For this last image, I used the Field Blur filter in Photoshop CC. It might be hard to believe, but this photo started as a close up shot of my teal dutch oven. The flash reflecting off the lid is what gave me the light bokeh you see.

The beauty about using the blur filters is that your photos don’t have to be perfect. So dig into your photo stash and have fun creating some beautiful images. Also, don’t be afraid to share them. The world can always use more beauty and positive words in it. Just make sure to give credit when necessary.



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Jenifer JurisAuthor: Jenifer Juris | Contact Us
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21 Responses

  1. jhon
    | Reply

    good idea. am a beginner on photography editing

  2. Ingrid
    | Reply

    Thank you Jenifer. I will also use this method to create a base for background textures.

    • Jenifer Juris
      | Reply

      Thanks, Ingrid! That’s a GREAT idea! I hope you’ll post your creations in the gallery so I can see them!! 🙂

  3. Barbara Gandy
    | Reply

    Jennifer, what font did you use for “when I wake up”?

    • Jenifer Juris
      | Reply

      Barbara, that font is Glamour Brush. 🙂

  4. Barbara Gandy
    | Reply

    Have tried twice to get the download link for the tutorial, but haven’t received it yet in my inbox? What’s the trick? Don’t want to miss it!!!

    • Jenifer Juris
      | Reply

      Hi Barbara! I’m sending you an email shortly so we can sort it all out. 🙂

    • Jenifer Juris
      | Reply

      Barbara, I just sent you an email. If you didn’t get it, I’m wondering if your junk mail filters are preventing you from getting them… Let me know if you didn’t get my email.

      • Barbara Gandy
        | Reply

        Got your email, but in all my attempts to get the PDF, I never get anything from Digital Scrapper.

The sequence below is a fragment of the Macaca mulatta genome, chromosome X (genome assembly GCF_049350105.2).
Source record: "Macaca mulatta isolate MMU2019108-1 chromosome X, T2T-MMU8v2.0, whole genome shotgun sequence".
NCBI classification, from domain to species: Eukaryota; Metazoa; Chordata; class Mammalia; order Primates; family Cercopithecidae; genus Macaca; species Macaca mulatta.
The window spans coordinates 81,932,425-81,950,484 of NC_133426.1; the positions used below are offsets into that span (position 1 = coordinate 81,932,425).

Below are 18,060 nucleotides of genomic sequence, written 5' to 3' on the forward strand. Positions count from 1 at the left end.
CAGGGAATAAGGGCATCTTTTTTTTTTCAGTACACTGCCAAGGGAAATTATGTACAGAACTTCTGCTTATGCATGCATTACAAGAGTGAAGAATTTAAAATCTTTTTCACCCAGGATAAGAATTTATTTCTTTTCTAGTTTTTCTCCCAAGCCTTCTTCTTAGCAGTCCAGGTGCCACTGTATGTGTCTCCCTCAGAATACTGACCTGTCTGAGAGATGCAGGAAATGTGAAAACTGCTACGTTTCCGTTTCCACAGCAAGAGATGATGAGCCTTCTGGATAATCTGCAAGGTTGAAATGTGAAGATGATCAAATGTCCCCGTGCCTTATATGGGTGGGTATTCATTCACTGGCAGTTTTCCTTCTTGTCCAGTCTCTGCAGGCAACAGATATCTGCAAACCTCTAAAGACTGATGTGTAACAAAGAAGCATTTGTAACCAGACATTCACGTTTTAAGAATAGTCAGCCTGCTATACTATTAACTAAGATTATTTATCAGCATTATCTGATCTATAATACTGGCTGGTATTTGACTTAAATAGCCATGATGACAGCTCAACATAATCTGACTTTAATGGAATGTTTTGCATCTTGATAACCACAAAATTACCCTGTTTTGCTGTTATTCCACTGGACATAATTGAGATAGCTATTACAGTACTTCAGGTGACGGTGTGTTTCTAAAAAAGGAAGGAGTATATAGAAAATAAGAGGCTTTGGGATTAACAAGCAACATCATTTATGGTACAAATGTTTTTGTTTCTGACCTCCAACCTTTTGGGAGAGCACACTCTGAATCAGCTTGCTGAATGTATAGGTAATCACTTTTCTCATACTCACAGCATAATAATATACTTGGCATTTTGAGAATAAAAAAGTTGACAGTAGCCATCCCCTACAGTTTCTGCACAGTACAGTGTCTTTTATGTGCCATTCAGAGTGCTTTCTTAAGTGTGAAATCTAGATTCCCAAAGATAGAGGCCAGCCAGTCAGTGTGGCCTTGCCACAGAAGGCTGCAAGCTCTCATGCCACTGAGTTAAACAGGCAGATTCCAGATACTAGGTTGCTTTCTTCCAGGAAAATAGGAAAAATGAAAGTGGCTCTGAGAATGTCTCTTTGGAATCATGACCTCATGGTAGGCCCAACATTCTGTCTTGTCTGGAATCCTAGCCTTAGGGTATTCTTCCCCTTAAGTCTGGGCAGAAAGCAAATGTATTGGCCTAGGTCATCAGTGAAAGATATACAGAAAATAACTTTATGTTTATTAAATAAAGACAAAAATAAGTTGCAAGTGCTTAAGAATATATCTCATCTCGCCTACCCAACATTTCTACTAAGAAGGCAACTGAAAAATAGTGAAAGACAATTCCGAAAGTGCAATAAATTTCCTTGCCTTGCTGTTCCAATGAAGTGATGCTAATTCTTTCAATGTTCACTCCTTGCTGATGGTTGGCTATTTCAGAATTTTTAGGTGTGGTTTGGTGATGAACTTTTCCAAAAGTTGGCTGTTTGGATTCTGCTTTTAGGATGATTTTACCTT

• Jenifer Juris
          | Reply

          I’m so glad you got my email and I’m so glad Mary was able to get you a copy of the PDF! 🙂

  5. Nann Dalton
    | Reply

    Awesome awesome tutorial Jenifer! You are so brilliant.

    • Jenifer Juris
      | Reply

      Thanks so much, Nann!! 🙂

  6. Charlene Reeves
    | Reply

    Thanks again beautiful girl.

    • Jenifer Juris
      | Reply

      You’re so welcome!! 🙂 🙂

  7. Evie
    | Reply

    Thank you for the tutorial, Jenifer. Is Glamour Brush a free font?

    • Jenifer Juris
      | Reply

      Hi Evie! You’re very welcome!! 🙂 I don’t believe glamour brush is free. I obtained it in a CU Font bundle some time ago.

      • Evie
        | Reply

        Thank you Jenifer.

  8. Martha
    | Reply

    How do you convert the black word art to white?

    • Jenifer Juris
      | Reply

      Hi Martha! There are multiple ways to do this. First, you could just fill the layer with white by making white your foreground color and pressing Shift Alt Backspace (shift opt delete on a mac) when you have the word art layer selected in the layers panel. Second, you could create a new layer just above word art layer and fill this new layer with white by pressing Alt Backspace (when White is the foreground color) (Mac: Opt Delete). Then clip this layer to the word art layer by choosing Layer > Create Clipping Mask. Please let me know if you have other questions! 🙂

      • Martha
        | Reply

        THANK YOU, so much.

        • Jenifer Juris
          | Reply

          You’re so welcome!! 🙂